For example, did Tate really see the spider hallucinations that he reported to specialists over the years? And if he did, were they something psychotic or a side effect of one of the many medications that he was on? Also, not long before the murder in question occurred, Tate locked himself in a shed and drew upside down crosses and pentagrams on his torso, and also reported seeing blue flames and the face of Lucifer. Johnson testified that he wasn't convinced Tate really saw those things: Tate might have made them up, or if he did indeed see something like he described, it could’ve been induced by the joint that he smoked a half-hour prior, which may have been laced with angel dust or other drugs.

There’s no question that Tate has a very disturbed history, Johnson acknowledged, having been taken from his family at age three. Tate’s father was always on the run from the law or locked up; his mother’s parenting rights were terminated after abuse allegations surfaced, abuse by her or one of the men she had around her young son. But Johnson also said there’s no evidence that Tate was abused in any of the many foster homes in which he spent his childhood, nor is there any evidence that the abuse that he did sustain before his foster placement amounted to something serious like a broken bone or burn.

Actually, Johnson testified, if anyone was abused, it was the families who took Tate in. He bit a foster mother's breast, assaulted a foster brother and threatened to rape and kill them both, and also threatened to murder the household's father. Although some of Tate's behaviors do fit under psychotic symptoms -- his suicidal tendencies and the time he killed two hamsters in his kindergarten class and brought the bodies home – Johnson said that most of the behaviors that Tate has exhibited over the years more accurately classify him as afflicted with another condition, childhood conduct disorder, which he defined as a pattern of irresponsible behavior in which rights of other people violated. That condition is categorized by fifteen criteria, of which someone must meet at least three for diagnosis.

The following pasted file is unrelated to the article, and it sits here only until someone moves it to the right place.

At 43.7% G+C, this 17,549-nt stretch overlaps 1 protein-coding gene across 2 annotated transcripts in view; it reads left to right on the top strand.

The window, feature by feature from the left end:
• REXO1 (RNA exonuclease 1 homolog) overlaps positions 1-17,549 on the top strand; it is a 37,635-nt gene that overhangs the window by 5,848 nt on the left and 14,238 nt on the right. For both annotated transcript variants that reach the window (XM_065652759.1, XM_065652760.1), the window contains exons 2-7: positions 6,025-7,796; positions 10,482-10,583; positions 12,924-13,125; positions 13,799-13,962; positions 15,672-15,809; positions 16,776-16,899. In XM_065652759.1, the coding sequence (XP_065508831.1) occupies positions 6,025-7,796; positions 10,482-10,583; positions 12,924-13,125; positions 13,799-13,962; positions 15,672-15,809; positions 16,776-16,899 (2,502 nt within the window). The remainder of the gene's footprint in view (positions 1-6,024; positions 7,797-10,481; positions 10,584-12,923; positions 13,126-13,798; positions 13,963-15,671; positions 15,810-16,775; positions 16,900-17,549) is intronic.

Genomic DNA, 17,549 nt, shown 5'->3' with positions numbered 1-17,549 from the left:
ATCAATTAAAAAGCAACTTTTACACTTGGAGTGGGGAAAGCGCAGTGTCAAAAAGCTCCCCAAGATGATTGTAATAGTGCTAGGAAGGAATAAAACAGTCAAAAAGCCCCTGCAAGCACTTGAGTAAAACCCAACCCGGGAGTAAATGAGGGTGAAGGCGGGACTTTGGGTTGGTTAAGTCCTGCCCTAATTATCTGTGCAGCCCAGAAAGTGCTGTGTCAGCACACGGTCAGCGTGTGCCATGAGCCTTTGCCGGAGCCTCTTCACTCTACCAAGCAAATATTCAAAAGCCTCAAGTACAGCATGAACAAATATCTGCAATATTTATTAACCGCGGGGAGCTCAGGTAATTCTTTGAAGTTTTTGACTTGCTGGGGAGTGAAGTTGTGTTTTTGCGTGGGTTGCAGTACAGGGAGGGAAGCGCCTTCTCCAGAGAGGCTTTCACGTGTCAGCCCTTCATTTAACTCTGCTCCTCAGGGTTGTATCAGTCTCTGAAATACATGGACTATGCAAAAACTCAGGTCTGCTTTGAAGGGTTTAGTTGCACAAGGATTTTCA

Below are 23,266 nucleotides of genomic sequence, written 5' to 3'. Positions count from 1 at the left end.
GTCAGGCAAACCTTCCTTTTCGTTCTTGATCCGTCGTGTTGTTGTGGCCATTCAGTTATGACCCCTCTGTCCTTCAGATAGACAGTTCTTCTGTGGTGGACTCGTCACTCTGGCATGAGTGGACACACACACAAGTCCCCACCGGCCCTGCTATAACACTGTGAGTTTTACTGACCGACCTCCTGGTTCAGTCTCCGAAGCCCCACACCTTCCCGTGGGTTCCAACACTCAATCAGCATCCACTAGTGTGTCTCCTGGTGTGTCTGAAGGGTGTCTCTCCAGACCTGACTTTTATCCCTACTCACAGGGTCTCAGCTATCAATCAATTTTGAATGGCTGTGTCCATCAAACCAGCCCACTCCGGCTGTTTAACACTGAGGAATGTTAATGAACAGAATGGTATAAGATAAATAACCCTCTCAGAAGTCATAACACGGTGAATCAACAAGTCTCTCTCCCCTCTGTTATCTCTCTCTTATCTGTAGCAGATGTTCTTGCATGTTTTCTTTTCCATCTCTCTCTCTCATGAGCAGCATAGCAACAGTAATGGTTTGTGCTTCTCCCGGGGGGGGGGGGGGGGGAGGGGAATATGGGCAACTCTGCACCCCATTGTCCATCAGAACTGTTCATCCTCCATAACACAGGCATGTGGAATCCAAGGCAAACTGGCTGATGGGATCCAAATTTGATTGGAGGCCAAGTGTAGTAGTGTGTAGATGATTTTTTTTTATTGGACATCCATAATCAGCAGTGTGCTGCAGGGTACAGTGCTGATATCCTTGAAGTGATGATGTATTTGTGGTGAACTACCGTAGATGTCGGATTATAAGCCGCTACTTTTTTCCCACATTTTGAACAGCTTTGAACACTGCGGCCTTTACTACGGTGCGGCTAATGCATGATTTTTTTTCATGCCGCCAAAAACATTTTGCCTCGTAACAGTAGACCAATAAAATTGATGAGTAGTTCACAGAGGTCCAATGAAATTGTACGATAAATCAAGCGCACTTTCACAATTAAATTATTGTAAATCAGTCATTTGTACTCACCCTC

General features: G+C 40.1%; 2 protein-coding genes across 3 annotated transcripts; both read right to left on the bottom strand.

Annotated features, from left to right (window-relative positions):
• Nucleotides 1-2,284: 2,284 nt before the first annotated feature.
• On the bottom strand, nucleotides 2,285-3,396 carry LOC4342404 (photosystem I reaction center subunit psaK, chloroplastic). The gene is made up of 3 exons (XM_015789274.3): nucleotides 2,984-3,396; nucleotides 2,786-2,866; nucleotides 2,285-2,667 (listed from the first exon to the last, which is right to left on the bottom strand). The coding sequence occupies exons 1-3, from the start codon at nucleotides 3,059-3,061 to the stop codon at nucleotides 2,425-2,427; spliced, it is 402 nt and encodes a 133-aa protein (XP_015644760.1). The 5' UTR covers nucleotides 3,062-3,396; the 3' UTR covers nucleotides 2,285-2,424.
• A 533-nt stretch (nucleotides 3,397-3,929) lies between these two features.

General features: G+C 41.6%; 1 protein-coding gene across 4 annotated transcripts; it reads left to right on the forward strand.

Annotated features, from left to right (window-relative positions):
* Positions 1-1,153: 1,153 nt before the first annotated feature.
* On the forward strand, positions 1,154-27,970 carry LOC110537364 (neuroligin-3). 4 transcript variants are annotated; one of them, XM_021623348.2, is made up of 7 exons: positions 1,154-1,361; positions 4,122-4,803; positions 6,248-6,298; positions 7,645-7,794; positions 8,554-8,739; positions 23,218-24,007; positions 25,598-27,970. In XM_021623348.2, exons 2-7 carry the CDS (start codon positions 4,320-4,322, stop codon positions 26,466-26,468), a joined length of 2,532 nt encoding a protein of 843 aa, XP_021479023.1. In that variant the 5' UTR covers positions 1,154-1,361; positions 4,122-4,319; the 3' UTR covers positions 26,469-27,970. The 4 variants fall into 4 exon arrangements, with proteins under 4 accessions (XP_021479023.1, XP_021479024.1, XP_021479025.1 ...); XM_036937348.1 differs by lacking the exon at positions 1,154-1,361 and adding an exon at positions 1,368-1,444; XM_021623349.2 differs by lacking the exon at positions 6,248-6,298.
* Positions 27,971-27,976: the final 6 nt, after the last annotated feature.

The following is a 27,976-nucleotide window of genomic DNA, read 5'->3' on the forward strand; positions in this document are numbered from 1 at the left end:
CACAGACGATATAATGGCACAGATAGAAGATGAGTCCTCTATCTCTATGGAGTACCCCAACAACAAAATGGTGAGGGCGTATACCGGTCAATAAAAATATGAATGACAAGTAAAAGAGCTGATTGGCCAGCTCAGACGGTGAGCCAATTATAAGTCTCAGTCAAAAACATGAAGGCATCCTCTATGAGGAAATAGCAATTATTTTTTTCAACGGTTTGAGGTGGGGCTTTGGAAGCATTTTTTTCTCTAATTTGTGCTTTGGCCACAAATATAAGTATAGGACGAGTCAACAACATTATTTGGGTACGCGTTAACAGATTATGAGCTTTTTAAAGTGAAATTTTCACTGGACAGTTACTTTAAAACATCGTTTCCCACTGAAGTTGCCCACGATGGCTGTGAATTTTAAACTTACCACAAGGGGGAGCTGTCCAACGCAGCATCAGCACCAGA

When the prosecution ran Johnson through the list of symptoms, there were only three criteria that Tate didn’t meet.

If a person is diagnosed with childhood conduct disorder, Johnson testified, it doesn't rule out other diagnoses like schizophrenia and bipolar, although Johnson found that Tate didn’t have either of those conditions at the time of the murder.

Unfortunately for Tate, being afflicted solely with childhood conduct disorder doesn't amount to an adequate diagnosis for a not-guilty by reason of insanity defense.

But when the defense finally got a chance to cross-examine Johnson at 4:30 p.m., they made it clear that contrary to what Johnson had said, if Tate is found not-guilty by reason of insanity, he will occupy a bed in the very hospital in Pueblo where he was evaluated, an already overcrowded institution where Tate will be ordered to stay until he is determined to no longer be a threat to society.

If that time ever comes.

-- Luke Turf

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Sean Cronin